Living in my imagination

Having been alerted to the existence of this veritable wonderland of Harry Potter excitement, I immediately rationalized the $25 entrance fee as a small price to pay for the chance to pretend to be a witch AND go to England (Scotland? Is Hogwarts supposed to be in Scotland?), if only for a short amount of time. Luckily, I’m already in New York, so I won’t run the risk of splinching myself (my apparating skills are, regrettably, sub-par).*

While I would, of course, prefer the exhibit not to be an exact replica of the films’ takes on J.K. Rowling’s universe, I can also understand that any other sort of representation would be strange after the movies have so universally presented visual and tangible scenery, that now it’s really all anyone can imagine. Books-to-film always have that unpleasant effect on the mind during subsequent readings of an old favorite.

In any case, no one can deny the incredible effects that total immersion in a work of literature has on the mind, nor the almost impossibility of reading without some sort of picture, hazy or not, forming there. It’s no surprise that the Harry Potter series has been replicated in so many ways, but it gets me thinking about what other sorts of books I would love to be able to take part in. Of course, fantasies are the first that jump to mind, followed perhaps by historical narratives, but surely there are many much more familiar worlds that are enticing purely because of characters or events.

Off the top of my head, I would love to be able to visit, or I suppose, live in, Georges Perec’s Paris apartment in Life: A User’s Manual with all of the knowledge of its inhabitants, of course. Narnia, obviously I would go there, and I would probably pay money to be best friends with Jo March, Jessica Darling, Bridget Jones or Anne Shirley—I begged my parents for a vacation to Prince Edward Island just so I could be like Sara Stanley and Anne.

Or maybe the magic of books lies in the fact that the experience of living them, knowing the characters, is so wholly personal—whether or not the settings are fictitious. I can’t decide what I’d like better, in all honesty. Where would you go? Who would you befriend?

While you decide, I’m going to run off to Potions class—don’t want to be late for Snape, you know.**

*Bear with my Harry Potter humor.

6 Responses to Living in my imagination

  1. Speaking of Scotland … obsessive academics (I am not one of them, not an academic anyway) imagine their way into fiction physically too. Here’s a paper from the journal Hypermedia Joyce Studies that describes physical models of the Dublin of Leopold Bloom in Joyce’s Ulysses, which came to my attention via a colleague of one of the paper’s U. Edinburgh co-authors:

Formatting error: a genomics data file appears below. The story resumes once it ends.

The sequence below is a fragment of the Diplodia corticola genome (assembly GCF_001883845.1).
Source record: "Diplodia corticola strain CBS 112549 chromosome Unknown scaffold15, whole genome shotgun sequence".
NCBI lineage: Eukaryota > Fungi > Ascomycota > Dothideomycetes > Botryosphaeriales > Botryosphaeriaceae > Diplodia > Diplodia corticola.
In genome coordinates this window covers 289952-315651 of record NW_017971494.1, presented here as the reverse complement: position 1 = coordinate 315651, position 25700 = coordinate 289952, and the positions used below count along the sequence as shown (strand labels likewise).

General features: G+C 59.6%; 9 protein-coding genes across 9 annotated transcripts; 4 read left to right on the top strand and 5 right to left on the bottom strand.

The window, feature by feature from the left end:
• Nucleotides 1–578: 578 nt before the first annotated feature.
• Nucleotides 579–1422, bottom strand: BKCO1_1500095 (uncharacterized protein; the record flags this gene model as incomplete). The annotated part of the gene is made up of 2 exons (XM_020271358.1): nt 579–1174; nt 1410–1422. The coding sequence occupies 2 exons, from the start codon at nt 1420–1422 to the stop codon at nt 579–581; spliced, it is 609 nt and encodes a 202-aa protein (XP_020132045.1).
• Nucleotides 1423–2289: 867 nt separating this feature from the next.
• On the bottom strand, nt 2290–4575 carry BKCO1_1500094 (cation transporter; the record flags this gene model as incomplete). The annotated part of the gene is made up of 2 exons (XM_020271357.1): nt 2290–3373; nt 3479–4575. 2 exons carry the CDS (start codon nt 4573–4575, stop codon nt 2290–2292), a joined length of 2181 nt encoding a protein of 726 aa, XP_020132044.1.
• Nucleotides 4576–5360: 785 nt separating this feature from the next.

In the paper there are videos that give views on how three characters move through the ‘Wandering Rocks’ chapter of that novel in an ‘aquarium model'; and how characters travel across the city modeled on an animated map. Pretty cool, esp. for 2005.

    And, yes, I did visit the Martello tower in Sandycove myself when I was in Dublin years ago.

    • Rachel says:

      This comment made me more excited than it probably should have. I LOVE Ulysses, and for a project in college, I took photographs of dozens of places mentioned in Bloom’s journey and corresponded them with passages/interpretations from the book.

      This is the neatest thing, thanks!

  2. Patrick DiOrio says:

    I got hold of four of Edgar Rice Burroughs Tarzan books when I was a youngster, maybe twelve or so. They belonged to a friend’s grandfather. The books had long been out of print and this was before they were reissued in paperback in the sixties. Until then I was only familiar with the movies and comics and newspaper comic strip. I had no idea the original stories were actually books. I read the first three in the series: Tarzan of the Apes, The Return of Tarzan, The Beasts of Tarzan and then one out of sequence, Tarzan Untamed. More than anything I fantasized some day going to Africa and living as the Apeman beneath the green jungle canopy, swinging from limb to limb and oh the adventures I would have! That was then, of course. But what those books did for me other than sparking my fantasies: it made me want to write my own. And for that, I will forever cherish those books.

  3. Josin says:

    Yes, it’s in Scotland. Hogwarts was supposed based on Fettes College, a private school in Edinburgh, and a gorgeous bit of architecture if you’ve never seen it.

  4. ISLAND OF THE BLUE DOLPHINS was my favorite book as a kid, and I always dearly wished to see a replica of Karana’s hut, with its fence made of whale ribs and meat hung up to dry, and at least a map of the island if some of the other locations couldn’t be created (the spring, cave, etc.).

  5. Donn says:

    Something that I think the Narnia books did very well was to make the fantasy world feel just adjacent to our own, waiting for you if only you knew where (or when) to look.

    And Ulysses, yes! Portrait of the City as an Author’s Canvas. It’s the opposite of most books that explicitly leave certain details to the reader’s imagination, but at the same time (in a funny way) it requires even more imagination to picture than any of them. Not just because even though you may know what, say, O’Connell bridge looks like but the fact that you’re sitting at home means you have to conjure it all up from nothing, but also because it’s set in the past, in a city that never quite corresponded to what existed to its readers.

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